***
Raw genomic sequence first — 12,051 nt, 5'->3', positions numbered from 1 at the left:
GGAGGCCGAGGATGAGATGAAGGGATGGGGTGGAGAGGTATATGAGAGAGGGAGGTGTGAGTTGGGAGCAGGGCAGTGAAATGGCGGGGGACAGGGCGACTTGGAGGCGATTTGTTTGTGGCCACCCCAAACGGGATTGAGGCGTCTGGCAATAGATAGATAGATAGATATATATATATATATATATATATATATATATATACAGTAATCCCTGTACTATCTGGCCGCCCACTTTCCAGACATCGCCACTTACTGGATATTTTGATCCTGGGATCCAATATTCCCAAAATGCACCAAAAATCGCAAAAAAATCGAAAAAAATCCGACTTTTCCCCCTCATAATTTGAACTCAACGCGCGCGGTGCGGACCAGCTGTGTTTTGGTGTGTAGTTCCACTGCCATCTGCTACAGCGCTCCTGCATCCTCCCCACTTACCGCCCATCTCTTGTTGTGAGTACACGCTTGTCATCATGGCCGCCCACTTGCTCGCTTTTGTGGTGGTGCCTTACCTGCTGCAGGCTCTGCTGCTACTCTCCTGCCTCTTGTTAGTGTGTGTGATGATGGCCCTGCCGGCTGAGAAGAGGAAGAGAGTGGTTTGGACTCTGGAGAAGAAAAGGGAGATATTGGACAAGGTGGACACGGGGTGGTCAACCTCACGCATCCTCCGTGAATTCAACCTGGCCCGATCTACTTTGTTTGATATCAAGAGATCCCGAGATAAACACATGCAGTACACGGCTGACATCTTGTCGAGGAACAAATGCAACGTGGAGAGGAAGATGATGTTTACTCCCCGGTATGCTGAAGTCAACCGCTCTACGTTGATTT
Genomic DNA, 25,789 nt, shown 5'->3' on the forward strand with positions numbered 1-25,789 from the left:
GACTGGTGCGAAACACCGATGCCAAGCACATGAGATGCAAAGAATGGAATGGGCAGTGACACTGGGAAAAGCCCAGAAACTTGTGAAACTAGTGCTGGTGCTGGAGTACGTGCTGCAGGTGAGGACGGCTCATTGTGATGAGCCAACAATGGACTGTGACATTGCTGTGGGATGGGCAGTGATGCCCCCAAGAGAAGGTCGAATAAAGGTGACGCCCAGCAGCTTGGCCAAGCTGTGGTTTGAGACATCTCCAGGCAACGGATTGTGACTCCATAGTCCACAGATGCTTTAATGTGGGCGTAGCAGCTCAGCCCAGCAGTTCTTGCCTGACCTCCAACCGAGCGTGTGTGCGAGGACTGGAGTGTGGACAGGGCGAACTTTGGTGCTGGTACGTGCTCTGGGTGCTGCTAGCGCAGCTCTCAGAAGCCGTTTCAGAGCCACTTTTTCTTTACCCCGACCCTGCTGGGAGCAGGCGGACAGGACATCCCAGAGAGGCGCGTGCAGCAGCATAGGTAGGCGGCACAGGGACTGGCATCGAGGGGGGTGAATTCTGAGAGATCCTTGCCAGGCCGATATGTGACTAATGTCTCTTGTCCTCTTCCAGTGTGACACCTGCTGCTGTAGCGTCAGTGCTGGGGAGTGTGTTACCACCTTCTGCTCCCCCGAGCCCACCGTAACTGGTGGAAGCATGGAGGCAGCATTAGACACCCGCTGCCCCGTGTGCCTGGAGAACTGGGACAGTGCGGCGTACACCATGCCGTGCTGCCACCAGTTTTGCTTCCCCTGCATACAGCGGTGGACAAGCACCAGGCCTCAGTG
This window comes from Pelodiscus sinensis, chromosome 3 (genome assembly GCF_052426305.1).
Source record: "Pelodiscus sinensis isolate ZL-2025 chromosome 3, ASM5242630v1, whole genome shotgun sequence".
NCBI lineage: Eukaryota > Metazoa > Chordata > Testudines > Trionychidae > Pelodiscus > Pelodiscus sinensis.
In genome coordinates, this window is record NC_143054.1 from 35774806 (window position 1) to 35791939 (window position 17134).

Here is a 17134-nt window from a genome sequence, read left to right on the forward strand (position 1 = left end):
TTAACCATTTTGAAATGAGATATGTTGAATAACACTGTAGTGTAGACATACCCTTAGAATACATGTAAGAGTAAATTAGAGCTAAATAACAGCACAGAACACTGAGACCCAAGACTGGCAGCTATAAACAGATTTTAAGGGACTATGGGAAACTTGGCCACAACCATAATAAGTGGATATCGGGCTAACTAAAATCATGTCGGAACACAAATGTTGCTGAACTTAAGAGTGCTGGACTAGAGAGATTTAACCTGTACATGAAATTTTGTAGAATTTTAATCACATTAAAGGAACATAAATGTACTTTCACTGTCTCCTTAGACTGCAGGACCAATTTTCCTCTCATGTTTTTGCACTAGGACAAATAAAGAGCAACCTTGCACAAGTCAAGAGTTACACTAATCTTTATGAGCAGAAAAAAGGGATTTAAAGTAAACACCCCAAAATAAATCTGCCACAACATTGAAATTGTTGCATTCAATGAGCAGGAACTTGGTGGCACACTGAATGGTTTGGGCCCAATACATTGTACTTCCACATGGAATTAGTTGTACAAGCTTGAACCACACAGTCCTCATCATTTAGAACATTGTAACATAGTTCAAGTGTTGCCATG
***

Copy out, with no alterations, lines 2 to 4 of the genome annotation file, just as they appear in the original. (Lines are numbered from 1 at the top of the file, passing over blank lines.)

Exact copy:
GGAGGCCGAGGATGAGATGAAGGGATGGGGTGGAGAGGTATATGAGAGAGGGAGGTGTGAGTTGGGAGCAGGGCAGTGAAATGGCGGGGGACAGGGCGACTTGGAGGCGATTTGTTTGTGGCCACCCCAAACGGGATTGAGGCGTCTGGCAATAGATAGATAGATAGATATATATATATATATATATATATATATATATATACAGTAATCCCTGTACTATCTGGCCGCCCACTTTCCAGACATCGCCACTTACTGGATATTTTGATCCTGGGATCCAATATTCCCAAAATGCACCAAAAATCGCAAAAAAATCGAAAAAAATCCGACTTTTCCCCCTCATAATTTGAACTCAACGCGCGCGGTGCGGACCAGCTGTGTTTTGGTGTGTAGTTCCACTGCCATCTGCTACAGCGCTCCTGCATCCTCCCCACTTACCGCCCATCTCTTGTTGTGAGTACACGCTTGTCATCATGGCCGCCCACTTGCTCGCTTTTGTGGTGGTGCCTTACCTGCTGCAGGCTCTGCTGCTACTCTCCTGCCTCTTGTTAGTGTGTGTGATGATGGCCCTGCCGGCTGAGAAGAGGAAGAGAGTGGTTTGGACTCTGGAGAAGAAAAGGGAGATATTGGACAAGGTGGACACGGGGTGGTCAACCTCACGCATCCTCCGTGAATTCAACCTGGCCCGATCTACTTTGTTTGATATCAAGAGATCCCGAGATAAACACATGCAGTACACGGCTGACATCTTGTCGAGGAACAAATGCAACGTGGAGAGGAAGATGATGTTTACTCCCCGGTATGCTGAAGTCAACCGCTCTACGTTGATTT
Genomic DNA, 25,789 nt, shown 5'->3' on the forward strand with positions numbered 1-25,789 from the left:
GACTGGTGCGAAACACCGATGCCAAGCACATGAGATGCAAAGAATGGAATGGGCAGTGACACTGGGAAAAGCCCAGAAACTTGTGAAACTAGTGCTGGTGCTGGAGTACGTGCTGCAGGTGAGGACGGCTCATTGTGATGAGCCAACAATGGACTGTGACATTGCTGTGGGATGGGCAGTGATGCCCCCAAGAGAAGGTCGAATAAAGGTGACGCCCAGCAGCTTGGCCAAGCTGTGGTTTGAGACATCTCCAGGCAACGGATTGTGACTCCATAGTCCACAGATGCTTTAATGTGGGCGTAGCAGCTCAGCCCAGCAGTTCTTGCCTGACCTCCAACCGAGCGTGTGTGCGAGGACTGGAGTGTGGACAGGGCGAACTTTGGTGCTGGTACGTGCTCTGGGTGCTGCTAGCGCAGCTCTCAGAAGCCGTTTCAGAGCCACTTTTTCTTTACCCCGACCCTGCTGGGAGCAGGCGGACAGGACATCCCAGAGAGGCGCGTGCAGCAGCATAGGTAGGCGGCACAGGGACTGGCATCGAGGGGGGTGAATTCTGAGAGATCCTTGCCAGGCCGATATGTGACTAATGTCTCTTGTCCTCTTCCAGTGTGACACCTGCTGCTGTAGCGTCAGTGCTGGGGAGTGTGTTACCACCTTCTGCTCCCCCGAGCCCACCGTAACTGGTGGAAGCATGGAGGCAGCATTAGACACCCGCTGCCCCGTGTGCCTGGAGAACTGGGACAGTGCGGCGTACACCATGCCGTGCTGCCACCAGTTTTGCTTCCCCTGCATACAGCGGTGGACAAGCACCAGGCCTCAGTG